I was just kidding around about the jerks thing too, I wasn’t being serious. I fully understand everybody is going to have different opinions on music – but implying it won’t be successful, well, the numbers are based on fact… and they say differently.

  23. Kelly
    December 20, 2007 at 10:41 am

    Lucas – Does the type of success you refer to indicate that it is of a high quality simply due to the numbers? As an artist, you obviously want your voice to be heard by as many as possible, but where is the line to be drawn? Do you draw the line to where you are still able to be proud of something that truly represnts you and your vision, or do yo draw it at “Me & My Gang will rock my mom and her friends mini-vans all the way to the bank!!”?? It has been said on here a million times, what is success worth if it is only measured by awards and sales? Is Dale Watson successful? Isn’t Porter Wagoners last album to be considered successful?

  24. Matt C
    December 20, 2007 at 11:04 am

    Numbers may be fact, but “success” isn’t, as it’s a subjective interpretation derived from factual measures. You seem to be referring solely to commercial success and I don’t want to dwell on that because it played very little role in formulation of the list and played no role in my assessment of Carnival Ride; that album would be at number one on the list whether it had sold 50K or 5 million to this point. Whether or not you consider 2 million sold to be succesful at this point in Carrie’s career is a matter of personal interpretation and expectations. I expect that Carnival Ride will stop a few million short of Some Hearts because I don’t foresee it getting a push late into next year from a big cross-genre hit. Of course, I could be wrong and whether or not pulling up a few times platinum short of Some Hearts constitutes a commerical disappointment is for you to decide on your own.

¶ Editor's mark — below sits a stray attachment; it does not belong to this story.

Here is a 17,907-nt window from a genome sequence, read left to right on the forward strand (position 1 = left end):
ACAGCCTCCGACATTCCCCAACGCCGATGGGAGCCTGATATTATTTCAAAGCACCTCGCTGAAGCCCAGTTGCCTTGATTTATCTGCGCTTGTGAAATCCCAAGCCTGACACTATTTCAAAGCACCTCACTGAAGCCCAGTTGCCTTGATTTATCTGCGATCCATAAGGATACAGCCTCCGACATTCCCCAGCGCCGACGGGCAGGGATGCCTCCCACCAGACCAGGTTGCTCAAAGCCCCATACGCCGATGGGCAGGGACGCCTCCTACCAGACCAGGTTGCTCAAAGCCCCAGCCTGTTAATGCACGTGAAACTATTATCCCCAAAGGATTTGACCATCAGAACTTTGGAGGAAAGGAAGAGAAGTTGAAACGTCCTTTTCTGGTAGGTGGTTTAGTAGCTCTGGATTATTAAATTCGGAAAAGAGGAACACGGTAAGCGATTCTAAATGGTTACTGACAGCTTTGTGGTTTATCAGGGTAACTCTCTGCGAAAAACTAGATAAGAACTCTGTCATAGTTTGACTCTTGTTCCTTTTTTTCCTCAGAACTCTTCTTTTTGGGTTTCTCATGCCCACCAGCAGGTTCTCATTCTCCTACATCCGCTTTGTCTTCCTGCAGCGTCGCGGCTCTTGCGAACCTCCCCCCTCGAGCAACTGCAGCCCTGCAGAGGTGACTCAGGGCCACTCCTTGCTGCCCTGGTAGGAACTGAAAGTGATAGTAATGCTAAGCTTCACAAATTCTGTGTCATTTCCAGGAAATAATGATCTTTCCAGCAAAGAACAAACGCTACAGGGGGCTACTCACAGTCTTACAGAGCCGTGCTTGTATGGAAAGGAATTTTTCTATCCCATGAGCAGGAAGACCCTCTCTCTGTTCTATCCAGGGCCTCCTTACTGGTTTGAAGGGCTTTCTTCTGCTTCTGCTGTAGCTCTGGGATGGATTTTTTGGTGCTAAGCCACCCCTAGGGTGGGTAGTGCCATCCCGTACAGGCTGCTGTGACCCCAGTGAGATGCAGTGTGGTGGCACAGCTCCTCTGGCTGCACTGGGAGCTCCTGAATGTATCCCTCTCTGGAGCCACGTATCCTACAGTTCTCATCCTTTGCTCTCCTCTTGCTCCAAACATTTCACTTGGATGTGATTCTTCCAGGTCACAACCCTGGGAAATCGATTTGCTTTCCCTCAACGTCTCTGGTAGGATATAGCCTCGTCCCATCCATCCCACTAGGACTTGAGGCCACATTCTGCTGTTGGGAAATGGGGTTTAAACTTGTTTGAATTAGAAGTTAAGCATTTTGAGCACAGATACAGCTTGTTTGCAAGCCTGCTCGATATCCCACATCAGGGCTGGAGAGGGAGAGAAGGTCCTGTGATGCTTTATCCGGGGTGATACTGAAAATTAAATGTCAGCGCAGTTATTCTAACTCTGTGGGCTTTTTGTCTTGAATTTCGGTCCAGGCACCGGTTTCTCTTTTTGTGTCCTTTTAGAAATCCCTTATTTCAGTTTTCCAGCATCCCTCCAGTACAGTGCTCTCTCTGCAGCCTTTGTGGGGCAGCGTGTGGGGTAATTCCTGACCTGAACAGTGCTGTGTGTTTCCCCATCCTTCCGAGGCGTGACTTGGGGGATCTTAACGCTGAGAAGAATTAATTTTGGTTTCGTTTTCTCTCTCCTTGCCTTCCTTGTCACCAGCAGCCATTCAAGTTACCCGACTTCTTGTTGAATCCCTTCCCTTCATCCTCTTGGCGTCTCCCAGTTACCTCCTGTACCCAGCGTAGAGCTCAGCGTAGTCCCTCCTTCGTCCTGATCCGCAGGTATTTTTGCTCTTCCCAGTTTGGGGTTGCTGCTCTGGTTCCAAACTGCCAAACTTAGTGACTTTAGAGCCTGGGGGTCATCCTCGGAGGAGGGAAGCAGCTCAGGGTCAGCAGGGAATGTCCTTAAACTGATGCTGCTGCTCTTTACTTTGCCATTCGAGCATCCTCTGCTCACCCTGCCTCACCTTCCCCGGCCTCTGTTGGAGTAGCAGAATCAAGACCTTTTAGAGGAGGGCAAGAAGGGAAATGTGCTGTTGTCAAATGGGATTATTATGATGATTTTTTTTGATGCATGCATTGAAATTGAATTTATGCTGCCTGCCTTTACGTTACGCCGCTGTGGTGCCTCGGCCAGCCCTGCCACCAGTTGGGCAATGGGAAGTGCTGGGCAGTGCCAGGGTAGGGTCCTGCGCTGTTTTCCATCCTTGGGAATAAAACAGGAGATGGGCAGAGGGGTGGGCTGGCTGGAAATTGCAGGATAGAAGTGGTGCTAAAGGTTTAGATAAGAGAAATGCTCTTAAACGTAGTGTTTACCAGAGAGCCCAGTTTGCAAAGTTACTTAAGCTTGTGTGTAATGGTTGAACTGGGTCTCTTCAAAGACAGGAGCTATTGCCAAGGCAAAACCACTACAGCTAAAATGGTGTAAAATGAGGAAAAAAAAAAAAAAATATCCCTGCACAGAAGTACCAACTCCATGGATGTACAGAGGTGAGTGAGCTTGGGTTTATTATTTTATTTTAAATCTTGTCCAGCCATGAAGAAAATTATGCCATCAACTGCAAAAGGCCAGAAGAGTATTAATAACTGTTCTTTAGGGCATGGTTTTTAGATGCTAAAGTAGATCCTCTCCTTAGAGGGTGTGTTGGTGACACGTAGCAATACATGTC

25. Hollerin' Ben
    December 20, 2007 at 2:40 pm

    “I have a theory that the Big & Rich album would have been much better received had it not been so disastrously written (all the ballads cliche, then all the uptempo crap. Even in the iPod “shuffle” age, writing still counts.”

    hahahahahah, burn.

  26. Missy
    December 20, 2007 at 2:58 pm

    I have to disagree with you. The new Gary Allan and Big and Rich albums, were my favorite new albums of year. Every artist progresses from where they are in life just as much as every one else does. Theirs are just lived out publicly threw the music that they make. Personally I am happy to see that Mr. Allan is in a better place in life, and Big and Rich will always be the ever changing artists that they are. They are creative and will always be trying new things. They can’t rewrite “save a horse ride a cowboy” and “the 8th of November” every time they put something new out. I always look forward to their creative new albums, because I never know what to expect other than great music. As far as Miss Gretchen Wilson goes… I wasn’t that impressed with her new album either!!! Just my opinions!!!

  27. USNavy Mike
    December 20, 2007 at 4:32 pm

    Kelly – “…what is success worth if it is only measured by awards and sales?”

    ummmm…ONLY measured by awards and sales?! Do you think that maybe some vocal ability may have contributed to those awards and sales? Otherwise everyone would be doing this! Yes, that argument can go on and on in music blogs as to whether or not having a commercially successful album should be such a sin. Types of success…blah, blah, blah. Jeez, success is what it is; whether their artistic talent finds its appeal among the Grand Old Opry audience, or by simply rocking to their music with your mom in her mini-van. I’d say being at the top of your game is pretty successful. Isn’t that right, Carrie Underwood?